Marianna- Earlier this December, the Department of Environmental Protection released an extensive study on the total maximum daily loads (TMDL) of pollutants found in Jackson Blue Spring and Merritts Mill Pond. The report revealed the areas contained ten times the recommended level of nitrate.
"Rainfall is .17mg/L to .30mg/L and they want us to get it to .35mg/L. Right now its about 3.5mg/L to 3.6mg/L" explained Jackson County Parks and Recycling Director, Chuck Hatcher.
Nitrates are often found in fertilizers, so in farming communities like Jackson County, it's not uncommon for nitrates to make their way into the water through runoff.
"The average age of the water is 15 to 16- 17 years old. Some of it's from last week, some of the water's from 25- 30 years ago. But the average is about 15 to 17 years, so we're looking at activities that were happening back in 94-95 era" Hatcher said.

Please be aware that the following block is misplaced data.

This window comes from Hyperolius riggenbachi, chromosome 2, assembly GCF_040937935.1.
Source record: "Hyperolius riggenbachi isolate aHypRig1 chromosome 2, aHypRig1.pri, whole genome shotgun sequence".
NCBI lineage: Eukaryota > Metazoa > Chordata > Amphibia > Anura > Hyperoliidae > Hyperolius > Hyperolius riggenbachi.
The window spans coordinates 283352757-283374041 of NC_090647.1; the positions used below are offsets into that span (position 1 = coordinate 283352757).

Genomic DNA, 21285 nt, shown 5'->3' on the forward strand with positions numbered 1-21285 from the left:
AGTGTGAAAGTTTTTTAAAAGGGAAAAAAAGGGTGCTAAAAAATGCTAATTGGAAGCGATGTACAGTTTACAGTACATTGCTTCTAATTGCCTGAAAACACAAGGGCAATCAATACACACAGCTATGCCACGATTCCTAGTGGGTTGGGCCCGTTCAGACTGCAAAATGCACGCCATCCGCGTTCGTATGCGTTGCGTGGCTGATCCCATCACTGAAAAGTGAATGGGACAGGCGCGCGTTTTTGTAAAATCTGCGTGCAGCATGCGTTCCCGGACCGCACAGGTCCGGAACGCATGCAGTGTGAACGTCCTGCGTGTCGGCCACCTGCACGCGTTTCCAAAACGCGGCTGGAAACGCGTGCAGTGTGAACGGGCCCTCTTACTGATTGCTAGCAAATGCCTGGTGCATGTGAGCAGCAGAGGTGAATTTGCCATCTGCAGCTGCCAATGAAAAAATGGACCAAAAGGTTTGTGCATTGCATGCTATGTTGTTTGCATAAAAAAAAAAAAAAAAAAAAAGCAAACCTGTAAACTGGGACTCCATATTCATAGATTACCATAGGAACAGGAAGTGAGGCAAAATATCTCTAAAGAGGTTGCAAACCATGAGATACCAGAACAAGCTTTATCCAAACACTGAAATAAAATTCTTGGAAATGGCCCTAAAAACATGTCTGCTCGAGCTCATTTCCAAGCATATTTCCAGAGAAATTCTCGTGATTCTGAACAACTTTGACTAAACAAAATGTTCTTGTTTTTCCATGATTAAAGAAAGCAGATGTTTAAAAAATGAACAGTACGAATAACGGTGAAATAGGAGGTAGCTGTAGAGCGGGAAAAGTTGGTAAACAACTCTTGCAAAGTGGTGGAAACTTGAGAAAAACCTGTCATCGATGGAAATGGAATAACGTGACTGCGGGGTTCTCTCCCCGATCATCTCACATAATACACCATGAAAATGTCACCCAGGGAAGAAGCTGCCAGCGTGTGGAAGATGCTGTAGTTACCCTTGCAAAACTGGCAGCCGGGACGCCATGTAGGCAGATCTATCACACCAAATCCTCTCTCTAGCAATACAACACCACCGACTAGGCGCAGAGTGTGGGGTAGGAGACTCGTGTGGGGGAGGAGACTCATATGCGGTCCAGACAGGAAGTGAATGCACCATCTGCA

The DEP gave the county five years to develop a Basin Management Action Plan (BMAP) aimed at lowering the level.
"The farmers in this spring shed, a majority of them are using best management practices already. Farmers never do anything to hurt the land because it will hurt them the next year. They're some of the best conversationalists we have" he told us.
For years Blue Spring has been a primary source of drinking water for the area. Even so, Hatcher said citizens did not need to be alarmed.
"It's just a concern for the algae growth that will happen if we don't continue to reduce the nitrates" he explained. "Blue Spring is a great recreational area, the water is very safe. It's some of the cleanest water you can swim in, and we do monitor it. The health department monitors it for water standards."
But, solving the problem won't be a quick fix. Hatcher said DEP experts estimated it could take decades to lower the level to the .35mg/L range.